Every stay at home parent deserves to have the work they do recognised for what it is, a job. Regardless of our sex or our gender, I believe no one in a partnership should be cleaning up after another able bodied, able minded adult as part of the role of stay at home parent!

posted by wildecrafted in home and have Comments (5)

What’s in a name?

Earlier this year, soon after Babyman’s birth & before handing in his birth registration forms, we changed our surnames so we all had the same surname. Wilde is a chosen name, not the surname either Liam or I were given by our parents at birth.

We talked about it a lot before we did it. Initially I suggested I take on his birth surname, without getting married. I decided against this because I felt less affinity with the name of his family of origin than I did with my own & I didn’t like the idea of “settling” for a name.

We had been talking about changing my name only vs choosing a family name for at least a year before we decided to choose something new (to us) & not connected in any way to either of our families of origin.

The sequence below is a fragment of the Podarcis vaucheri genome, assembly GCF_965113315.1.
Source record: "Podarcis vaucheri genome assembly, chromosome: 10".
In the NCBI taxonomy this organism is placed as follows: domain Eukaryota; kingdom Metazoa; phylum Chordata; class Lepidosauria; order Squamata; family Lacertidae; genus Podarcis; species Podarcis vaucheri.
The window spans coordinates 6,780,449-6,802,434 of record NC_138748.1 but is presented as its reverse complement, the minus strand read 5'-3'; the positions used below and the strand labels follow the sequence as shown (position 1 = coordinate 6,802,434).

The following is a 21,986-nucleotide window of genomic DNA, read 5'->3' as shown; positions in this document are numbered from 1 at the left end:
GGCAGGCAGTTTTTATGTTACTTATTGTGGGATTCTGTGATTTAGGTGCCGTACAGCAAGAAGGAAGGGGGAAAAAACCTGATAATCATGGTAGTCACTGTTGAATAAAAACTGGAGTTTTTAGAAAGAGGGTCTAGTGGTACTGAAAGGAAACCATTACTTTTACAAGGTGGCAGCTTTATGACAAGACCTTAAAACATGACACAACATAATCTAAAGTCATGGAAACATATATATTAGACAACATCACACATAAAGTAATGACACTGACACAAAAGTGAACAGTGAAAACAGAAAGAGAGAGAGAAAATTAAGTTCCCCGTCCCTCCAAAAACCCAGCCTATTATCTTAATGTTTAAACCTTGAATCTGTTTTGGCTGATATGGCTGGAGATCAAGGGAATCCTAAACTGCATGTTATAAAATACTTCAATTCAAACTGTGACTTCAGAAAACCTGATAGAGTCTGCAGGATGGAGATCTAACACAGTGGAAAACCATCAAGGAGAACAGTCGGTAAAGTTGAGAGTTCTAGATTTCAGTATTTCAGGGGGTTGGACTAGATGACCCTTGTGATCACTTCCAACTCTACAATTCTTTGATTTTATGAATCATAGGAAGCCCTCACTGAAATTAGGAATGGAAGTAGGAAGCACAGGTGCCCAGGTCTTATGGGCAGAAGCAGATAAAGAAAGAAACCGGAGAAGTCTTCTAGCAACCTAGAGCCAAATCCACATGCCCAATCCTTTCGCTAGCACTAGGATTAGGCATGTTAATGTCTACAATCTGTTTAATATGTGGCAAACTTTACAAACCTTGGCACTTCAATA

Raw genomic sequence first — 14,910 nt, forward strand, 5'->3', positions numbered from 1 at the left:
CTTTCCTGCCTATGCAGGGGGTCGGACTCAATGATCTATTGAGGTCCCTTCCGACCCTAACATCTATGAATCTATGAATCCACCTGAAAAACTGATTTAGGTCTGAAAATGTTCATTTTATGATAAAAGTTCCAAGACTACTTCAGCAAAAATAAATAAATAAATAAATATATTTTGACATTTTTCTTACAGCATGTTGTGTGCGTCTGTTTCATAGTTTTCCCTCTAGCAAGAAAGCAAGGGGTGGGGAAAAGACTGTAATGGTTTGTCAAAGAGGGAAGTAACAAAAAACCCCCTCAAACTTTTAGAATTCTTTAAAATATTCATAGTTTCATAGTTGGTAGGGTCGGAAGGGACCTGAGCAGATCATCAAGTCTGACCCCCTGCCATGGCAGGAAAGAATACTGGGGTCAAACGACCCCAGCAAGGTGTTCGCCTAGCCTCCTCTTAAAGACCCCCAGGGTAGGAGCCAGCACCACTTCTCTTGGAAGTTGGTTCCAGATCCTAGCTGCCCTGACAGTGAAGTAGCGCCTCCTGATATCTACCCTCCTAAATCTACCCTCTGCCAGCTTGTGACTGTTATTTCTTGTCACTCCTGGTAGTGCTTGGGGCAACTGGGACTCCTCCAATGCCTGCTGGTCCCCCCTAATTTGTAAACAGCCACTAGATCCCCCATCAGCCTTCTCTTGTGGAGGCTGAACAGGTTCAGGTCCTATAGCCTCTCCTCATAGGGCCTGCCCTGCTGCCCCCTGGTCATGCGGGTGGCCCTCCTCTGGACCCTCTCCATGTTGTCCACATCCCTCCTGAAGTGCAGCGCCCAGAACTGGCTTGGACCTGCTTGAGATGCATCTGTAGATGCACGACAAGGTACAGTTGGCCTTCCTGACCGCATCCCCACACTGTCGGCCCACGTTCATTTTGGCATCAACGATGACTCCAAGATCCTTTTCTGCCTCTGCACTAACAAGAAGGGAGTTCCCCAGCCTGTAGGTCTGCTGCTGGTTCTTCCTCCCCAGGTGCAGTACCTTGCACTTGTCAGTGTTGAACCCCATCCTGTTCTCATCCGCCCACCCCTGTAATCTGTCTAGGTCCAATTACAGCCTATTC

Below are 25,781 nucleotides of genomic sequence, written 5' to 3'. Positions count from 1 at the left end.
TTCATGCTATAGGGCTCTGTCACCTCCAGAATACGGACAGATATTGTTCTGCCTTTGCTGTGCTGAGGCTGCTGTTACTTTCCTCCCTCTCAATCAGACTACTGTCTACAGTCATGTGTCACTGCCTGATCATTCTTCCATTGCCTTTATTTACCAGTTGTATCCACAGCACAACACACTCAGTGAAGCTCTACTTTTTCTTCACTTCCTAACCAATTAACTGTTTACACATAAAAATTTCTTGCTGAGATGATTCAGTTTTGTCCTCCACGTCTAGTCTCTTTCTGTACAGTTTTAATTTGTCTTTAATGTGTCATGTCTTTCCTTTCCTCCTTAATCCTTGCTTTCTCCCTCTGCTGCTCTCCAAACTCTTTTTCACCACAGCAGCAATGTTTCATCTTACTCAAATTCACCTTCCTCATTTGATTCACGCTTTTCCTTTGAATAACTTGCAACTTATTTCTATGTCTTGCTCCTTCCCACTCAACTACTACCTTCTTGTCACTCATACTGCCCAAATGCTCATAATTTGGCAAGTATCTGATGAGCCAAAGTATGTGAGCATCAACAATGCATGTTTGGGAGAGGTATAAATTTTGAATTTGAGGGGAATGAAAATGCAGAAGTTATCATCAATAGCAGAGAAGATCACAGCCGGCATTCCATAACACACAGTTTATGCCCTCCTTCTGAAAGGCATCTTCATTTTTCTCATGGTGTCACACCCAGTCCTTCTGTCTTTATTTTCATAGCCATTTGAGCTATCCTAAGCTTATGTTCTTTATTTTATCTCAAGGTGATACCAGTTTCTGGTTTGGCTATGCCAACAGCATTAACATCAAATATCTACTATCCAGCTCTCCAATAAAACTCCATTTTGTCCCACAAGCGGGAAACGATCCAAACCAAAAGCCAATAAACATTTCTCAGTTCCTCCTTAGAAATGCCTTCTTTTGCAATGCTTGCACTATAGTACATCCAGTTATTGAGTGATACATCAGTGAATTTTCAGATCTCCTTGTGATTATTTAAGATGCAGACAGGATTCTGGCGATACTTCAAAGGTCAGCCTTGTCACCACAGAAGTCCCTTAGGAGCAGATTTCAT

We discussed a lot of issues, including:

What will other people think?

Buuut, we can’t spend our lives worrying about what others think & ignoring the desire to do what makes us feel fulfilled. Right?

We can’t just choose to change the girlchild’s birth name, it’s not our right.

Yes, I actually thought this. Silly! Silly because we gave her birth name to her, we chose it in the first place. This was the biggest road block for me, Liam was into it, I was really getting stuck on changing a name she’d carried for 2.5yrs even though it wasn’t a name we’d chosen for her.